The US Government sues to break up Facebook
The Federal Trade Commission and 48 state attorneys general have filed separate lawsuits against Facebook, calling it an illegal monopoly that needs to be broken up. The complaints argue that Facebook acquired Instagram and WhatsApp illegally to stifle competition in the social media marketplace and calls for the company to divest from these popular applications. Facebook has said that it will vigorously defend itself against the suits.
Instagram launches shopping in Reels
Shop til’ you drop in...Reels? Instagram has launched shopping in its TikTok competitor, Reels, allowing both businesses and creators to tag products when they create content in the app. With lots of Reels featuring shopping content, like fashion looks, makeup and skincare, this is a logical next step in the app’s conquest into e-commerce. When people view an Instagram Reel with shopping content, they’ll be able to tap a ‘View Products’ button to either buy, save, or learn more about the featured products. That’s going straight in my basket.
You can now add tweets to your snaps
The Twittersphere is expanding. Twitter is making it even easier to spread your tweets far and wide, including on Snapchat where you’ll be able to add tweets into a snap as a sticker. You can do so by pressing the share button on a public tweet and selecting the Snapchat icon from the share carousel. You can then send it to people, add to your story and whoever sees it can go to the tweet by swiping up. With Twitter content filling the feeds across social platforms, this is a clever move from the social app to reach an audience that exists beyond the realms of their own channel.
Pinterest adds favourites, notes and a new toolbar
It’s been a year to celebrate for Pinterest, benefiting from the increases in screen time during the pandemic, which has kept people indoors to shop, socialize, and plan online. There’s been a 35% increase in the number of monthly boards created during the last six months, with the new features- notes, favourites and a board toolbar- aimed at helping those who use their boards for making lists. The board toolbar makes it easier to sort through pins by offering to connect users to actions that can be taken on board.
Google to let YouTube users opt out of gambling and alcohol ads
Finding yourself craving the casino? You can now avoid the temptation, with Google allowing YouTube users to opt out of most gambling and alcohol adverts. This is a response to feedback from users concerned by the number of ads for alcohol and gambling that they were seeing online. The feature will not guarantee to filter out 100% of these adverts, but Google is confident it will exclude the vast majority. Henry Ashworth, the Chief Executive of the industry-led International Alliance for Responsible Drinking commented: “Respecting these personal preferences and recognising differences in culture requires sensitivity and action, that’s why we hope this partnership is the start of a bigger movement.”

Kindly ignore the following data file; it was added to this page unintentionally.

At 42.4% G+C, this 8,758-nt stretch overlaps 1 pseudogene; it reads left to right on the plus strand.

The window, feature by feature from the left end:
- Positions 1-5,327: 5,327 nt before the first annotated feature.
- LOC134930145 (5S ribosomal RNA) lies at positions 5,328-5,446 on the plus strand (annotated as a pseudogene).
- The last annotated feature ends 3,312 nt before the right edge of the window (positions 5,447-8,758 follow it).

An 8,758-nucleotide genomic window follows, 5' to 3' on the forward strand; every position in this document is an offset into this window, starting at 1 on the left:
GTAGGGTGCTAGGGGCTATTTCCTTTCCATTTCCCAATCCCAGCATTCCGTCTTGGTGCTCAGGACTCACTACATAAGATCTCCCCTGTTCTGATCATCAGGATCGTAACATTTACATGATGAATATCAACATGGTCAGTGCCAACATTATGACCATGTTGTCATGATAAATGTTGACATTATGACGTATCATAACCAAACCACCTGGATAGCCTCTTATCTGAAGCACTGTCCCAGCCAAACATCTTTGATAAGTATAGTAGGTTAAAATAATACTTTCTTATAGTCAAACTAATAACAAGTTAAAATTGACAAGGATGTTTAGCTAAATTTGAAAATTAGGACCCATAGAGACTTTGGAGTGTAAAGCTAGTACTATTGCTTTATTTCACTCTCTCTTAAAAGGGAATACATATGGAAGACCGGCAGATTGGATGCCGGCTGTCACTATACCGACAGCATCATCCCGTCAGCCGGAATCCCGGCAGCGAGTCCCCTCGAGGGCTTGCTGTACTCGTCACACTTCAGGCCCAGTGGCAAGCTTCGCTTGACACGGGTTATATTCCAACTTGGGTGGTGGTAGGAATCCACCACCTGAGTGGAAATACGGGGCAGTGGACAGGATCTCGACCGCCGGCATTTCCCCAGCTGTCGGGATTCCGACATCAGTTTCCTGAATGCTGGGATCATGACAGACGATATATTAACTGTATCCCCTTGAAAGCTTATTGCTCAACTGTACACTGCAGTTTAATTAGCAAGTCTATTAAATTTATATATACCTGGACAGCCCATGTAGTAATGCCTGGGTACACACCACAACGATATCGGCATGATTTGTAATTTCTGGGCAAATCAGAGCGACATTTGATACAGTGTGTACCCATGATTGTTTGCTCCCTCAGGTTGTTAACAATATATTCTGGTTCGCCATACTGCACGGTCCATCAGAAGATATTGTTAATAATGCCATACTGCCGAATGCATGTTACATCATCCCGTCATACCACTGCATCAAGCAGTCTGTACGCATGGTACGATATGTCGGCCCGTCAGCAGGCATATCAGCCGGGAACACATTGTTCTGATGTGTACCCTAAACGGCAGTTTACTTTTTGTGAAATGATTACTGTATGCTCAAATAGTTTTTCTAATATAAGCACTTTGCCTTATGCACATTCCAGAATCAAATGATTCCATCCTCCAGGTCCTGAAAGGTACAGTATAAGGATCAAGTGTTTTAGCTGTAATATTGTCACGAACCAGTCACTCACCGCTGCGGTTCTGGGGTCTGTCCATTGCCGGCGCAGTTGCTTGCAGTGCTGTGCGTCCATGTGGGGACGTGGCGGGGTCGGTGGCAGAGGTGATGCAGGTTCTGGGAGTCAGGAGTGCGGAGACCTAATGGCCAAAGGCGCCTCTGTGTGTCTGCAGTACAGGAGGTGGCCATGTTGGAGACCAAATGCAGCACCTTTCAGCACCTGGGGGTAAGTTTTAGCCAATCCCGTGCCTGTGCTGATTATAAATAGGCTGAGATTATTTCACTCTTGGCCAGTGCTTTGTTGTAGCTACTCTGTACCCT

Twitch overhauls its rules around harassment and hateful conduct
Twitch has revealed that women, members of the LGBTQIA+ community, Black, Indigenous and people of colour are disproportionately harassed on the site. This has led to the platform announcing changes to its policies around harassment and hateful conduct, including stricter protections around sexual harassment. The new rules will apply to content created on January 22nd and beyond, and are far more stringent than their previous codes of conduct, having worked with its Safety Advisory Council and industry experts for months on the rules. In a move that will target the platform's most toxic users, this shows dedication from Twitch in creating a safe and inclusive environment for its users.
YouTube will now remove videos disputing Biden's election victory
Election madness occurred just over a month ago and now YouTube has announced that it will begin removing any content alleging widespread voter fraud influenced its outcome. The decision to begin removing these videos follows the US’s safe harbor deadline and that ‘enough states have certified their election results to determine a President-elect.’